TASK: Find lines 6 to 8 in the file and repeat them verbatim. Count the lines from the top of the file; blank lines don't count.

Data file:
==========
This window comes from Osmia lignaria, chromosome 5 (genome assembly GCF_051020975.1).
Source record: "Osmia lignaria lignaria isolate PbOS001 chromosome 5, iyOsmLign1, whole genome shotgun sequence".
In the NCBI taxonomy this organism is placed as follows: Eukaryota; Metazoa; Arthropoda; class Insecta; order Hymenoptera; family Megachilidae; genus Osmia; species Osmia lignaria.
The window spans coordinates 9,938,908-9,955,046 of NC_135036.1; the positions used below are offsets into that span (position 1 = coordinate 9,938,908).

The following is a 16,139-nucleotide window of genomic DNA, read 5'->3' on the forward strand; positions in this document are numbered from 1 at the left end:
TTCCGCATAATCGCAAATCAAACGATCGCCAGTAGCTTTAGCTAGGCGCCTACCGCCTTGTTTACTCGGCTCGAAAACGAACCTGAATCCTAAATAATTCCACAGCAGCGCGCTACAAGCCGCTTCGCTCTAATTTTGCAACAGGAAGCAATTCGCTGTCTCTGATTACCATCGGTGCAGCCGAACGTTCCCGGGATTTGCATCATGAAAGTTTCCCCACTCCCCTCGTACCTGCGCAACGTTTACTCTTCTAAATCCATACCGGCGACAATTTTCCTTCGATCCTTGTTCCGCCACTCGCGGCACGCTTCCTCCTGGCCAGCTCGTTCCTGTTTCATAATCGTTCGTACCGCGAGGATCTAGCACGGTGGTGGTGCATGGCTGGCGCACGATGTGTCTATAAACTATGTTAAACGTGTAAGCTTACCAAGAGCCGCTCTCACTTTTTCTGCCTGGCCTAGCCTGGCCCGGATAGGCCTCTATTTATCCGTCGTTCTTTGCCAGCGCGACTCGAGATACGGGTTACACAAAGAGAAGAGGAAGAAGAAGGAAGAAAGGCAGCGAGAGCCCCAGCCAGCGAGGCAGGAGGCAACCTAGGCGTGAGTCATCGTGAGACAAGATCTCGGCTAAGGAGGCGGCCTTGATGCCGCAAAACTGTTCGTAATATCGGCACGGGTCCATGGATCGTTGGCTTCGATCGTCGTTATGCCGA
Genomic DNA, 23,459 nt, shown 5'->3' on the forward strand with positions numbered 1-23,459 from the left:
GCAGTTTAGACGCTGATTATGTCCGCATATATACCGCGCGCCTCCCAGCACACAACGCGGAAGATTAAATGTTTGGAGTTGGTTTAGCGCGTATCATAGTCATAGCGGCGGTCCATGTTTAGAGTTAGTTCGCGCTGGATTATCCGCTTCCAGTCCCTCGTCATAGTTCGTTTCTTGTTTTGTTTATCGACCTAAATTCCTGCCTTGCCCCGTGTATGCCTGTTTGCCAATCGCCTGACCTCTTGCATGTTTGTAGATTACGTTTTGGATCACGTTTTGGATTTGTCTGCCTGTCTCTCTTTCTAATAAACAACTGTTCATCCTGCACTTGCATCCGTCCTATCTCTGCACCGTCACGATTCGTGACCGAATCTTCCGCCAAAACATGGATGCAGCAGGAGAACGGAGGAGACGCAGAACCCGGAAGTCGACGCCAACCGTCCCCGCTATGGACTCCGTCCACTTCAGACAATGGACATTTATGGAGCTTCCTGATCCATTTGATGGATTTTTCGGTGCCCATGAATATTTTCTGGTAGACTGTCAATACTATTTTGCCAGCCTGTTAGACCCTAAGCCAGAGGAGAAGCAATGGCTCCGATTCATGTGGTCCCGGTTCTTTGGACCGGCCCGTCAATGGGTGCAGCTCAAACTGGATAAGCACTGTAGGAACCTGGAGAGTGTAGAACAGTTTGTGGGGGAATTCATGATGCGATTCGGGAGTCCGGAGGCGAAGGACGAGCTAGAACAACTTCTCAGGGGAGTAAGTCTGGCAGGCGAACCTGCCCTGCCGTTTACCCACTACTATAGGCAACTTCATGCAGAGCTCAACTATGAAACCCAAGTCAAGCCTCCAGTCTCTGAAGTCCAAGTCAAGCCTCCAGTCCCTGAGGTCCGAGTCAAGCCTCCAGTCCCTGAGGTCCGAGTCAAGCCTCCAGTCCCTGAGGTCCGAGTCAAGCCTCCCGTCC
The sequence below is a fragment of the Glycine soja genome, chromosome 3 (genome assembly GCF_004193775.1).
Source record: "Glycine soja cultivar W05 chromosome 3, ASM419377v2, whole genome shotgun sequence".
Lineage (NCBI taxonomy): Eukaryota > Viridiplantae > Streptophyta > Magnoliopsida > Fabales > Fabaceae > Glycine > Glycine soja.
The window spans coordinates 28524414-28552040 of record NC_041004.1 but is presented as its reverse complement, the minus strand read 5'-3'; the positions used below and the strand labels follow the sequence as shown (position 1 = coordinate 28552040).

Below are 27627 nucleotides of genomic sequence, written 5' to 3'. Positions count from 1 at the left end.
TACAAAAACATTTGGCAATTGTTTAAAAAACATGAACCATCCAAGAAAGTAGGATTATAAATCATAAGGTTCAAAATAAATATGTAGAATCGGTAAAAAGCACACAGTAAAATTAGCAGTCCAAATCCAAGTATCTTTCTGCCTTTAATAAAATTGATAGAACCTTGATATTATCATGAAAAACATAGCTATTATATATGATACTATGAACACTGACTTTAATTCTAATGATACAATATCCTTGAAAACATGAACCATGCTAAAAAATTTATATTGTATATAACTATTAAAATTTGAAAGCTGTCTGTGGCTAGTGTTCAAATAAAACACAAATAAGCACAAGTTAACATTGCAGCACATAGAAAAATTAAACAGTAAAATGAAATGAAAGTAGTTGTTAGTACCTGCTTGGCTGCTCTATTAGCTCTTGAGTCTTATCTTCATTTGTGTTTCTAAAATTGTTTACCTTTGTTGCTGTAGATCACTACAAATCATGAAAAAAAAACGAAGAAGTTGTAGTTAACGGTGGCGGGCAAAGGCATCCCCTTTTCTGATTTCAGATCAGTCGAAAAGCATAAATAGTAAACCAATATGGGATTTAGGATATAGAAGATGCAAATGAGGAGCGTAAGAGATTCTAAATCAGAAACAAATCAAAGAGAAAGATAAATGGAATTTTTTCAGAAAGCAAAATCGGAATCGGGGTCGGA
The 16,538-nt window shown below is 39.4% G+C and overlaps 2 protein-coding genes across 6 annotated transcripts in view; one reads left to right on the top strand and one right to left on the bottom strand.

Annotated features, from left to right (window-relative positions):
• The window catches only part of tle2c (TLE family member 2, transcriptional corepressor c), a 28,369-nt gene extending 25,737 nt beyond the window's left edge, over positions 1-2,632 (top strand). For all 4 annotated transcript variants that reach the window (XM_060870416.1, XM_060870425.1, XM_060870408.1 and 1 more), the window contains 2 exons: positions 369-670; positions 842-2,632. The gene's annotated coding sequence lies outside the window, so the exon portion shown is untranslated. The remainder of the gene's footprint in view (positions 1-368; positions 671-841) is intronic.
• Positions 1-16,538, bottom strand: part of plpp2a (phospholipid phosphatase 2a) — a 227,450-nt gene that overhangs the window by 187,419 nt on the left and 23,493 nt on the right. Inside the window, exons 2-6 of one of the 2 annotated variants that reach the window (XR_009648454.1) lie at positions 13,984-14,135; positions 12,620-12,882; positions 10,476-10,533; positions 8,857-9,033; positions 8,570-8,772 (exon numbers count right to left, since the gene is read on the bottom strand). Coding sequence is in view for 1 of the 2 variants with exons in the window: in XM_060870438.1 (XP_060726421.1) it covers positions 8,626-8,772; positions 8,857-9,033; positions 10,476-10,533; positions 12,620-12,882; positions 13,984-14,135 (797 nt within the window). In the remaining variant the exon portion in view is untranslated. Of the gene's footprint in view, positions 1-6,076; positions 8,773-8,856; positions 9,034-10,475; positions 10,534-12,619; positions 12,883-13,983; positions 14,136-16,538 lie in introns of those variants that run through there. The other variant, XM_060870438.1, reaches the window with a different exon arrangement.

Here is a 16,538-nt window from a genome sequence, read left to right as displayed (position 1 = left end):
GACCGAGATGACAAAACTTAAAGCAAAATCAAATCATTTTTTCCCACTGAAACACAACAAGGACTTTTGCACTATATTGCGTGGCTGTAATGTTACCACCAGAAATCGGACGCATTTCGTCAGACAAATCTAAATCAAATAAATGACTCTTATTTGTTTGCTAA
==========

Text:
TTCCGCATAATCGCAAATCAAACGATCGCCAGTAGCTTTAGCTAGGCGCCTACCGCCTTGTTTACTCGGCTCGAAAACGAACCTGAATCCTAAATAATTCCACAGCAGCGCGCTACAAGCCGCTTCGCTCTAATTTTGCAACAGGAAGCAATTCGCTGTCTCTGATTACCATCGGTGCAGCCGAACGTTCCCGGGATTTGCATCATGAAAGTTTCCCCACTCCCCTCGTACCTGCGCAACGTTTACTCTTCTAAATCCATACCGGCGACAATTTTCCTTCGATCCTTGTTCCGCCACTCGCGGCACGCTTCCTCCTGGCCAGCTCGTTCCTGTTTCATAATCGTTCGTACCGCGAGGATCTAGCACGGTGGTGGTGCATGGCTGGCGCACGATGTGTCTATAAACTATGTTAAACGTGTAAGCTTACCAAGAGCCGCTCTCACTTTTTCTGCCTGGCCTAGCCTGGCCCGGATAGGCCTCTATTTATCCGTCGTTCTTTGCCAGCGCGACTCGAGATACGGGTTACACAAAGAGAAGAGGAAGAAGAAGGAAGAAAGGCAGCGAGAGCCCCAGCCAGCGAGGCAGGAGGCAACCTAGGCGTGAGTCATCGTGAGACAAGATCTCGGCTAAGGAGGCGGCCTTGATGCCGCAAAACTGTTCGTAATATCGGCACGGGTCCATGGATCGTTGGCTTCGATCGTCGTTATGCCGA
Genomic DNA, 23,459 nt, shown 5'->3' on the forward strand with positions numbered 1-23,459 from the left:
GCAGTTTAGACGCTGATTATGTCCGCATATATACCGCGCGCCTCCCAGCACACAACGCGGAAGATTAAATGTTTGGAGTTGGTTTAGCGCGTATCATAGTCATAGCGGCGGTCCATGTTTAGAGTTAGTTCGCGCTGGATTATCCGCTTCCAGTCCCTCGTCATAGTTCGTTTCTTGTTTTGTTTATCGACCTAAATTCCTGCCTTGCCCCGTGTATGCCTGTTTGCCAATCGCCTGACCTCTTGCATGTTTGTAGATTACGTTTTGGATCACGTTTTGGATTTGTCTGCCTGTCTCTCTTTCTAATAAACAACTGTTCATCCTGCACTTGCATCCGTCCTATCTCTGCACCGTCACGATTCGTGACCGAATCTTCCGCCAAAACATGGATGCAGCAGGAGAACGGAGGAGACGCAGAACCCGGAAGTCGACGCCAACCGTCCCCGCTATGGACTCCGTCCACTTCAGACAATGGACATTTATGGAGCTTCCTGATCCATTTGATGGATTTTTCGGTGCCCATGAATATTTTCTGGTAGACTGTCAATACTATTTTGCCAGCCTGTTAGACCCTAAGCCAGAGGAGAAGCAATGGCTCCGATTCATGTGGTCCCGGTTCTTTGGACCGGCCCGTCAATGGGTGCAGCTCAAACTGGATAAGCACTGTAGGAACCTGGAGAGTGTAGAACAGTTTGTGGGGGAATTCATGATGCGATTCGGGAGTCCGGAGGCGAAGGACGAGCTAGAACAACTTCTCAGGGGAGTAAGTCTGGCAGGCGAACCTGCCCTGCCGTTTACCCACTACTATAGGCAACTTCATGCAGAGCTCAACTATGAAACCCAAGTCAAGCCTCCAGTCTCTGAAGTCCAAGTCAAGCCTCCAGTCCCTGAGGTCCGAGTCAAGCCTCCAGTCCCTGAGGTCCGAGTCAAGCCTCCAGTCCCTGAGGTCCGAGTCAAGCCTCCCGTCC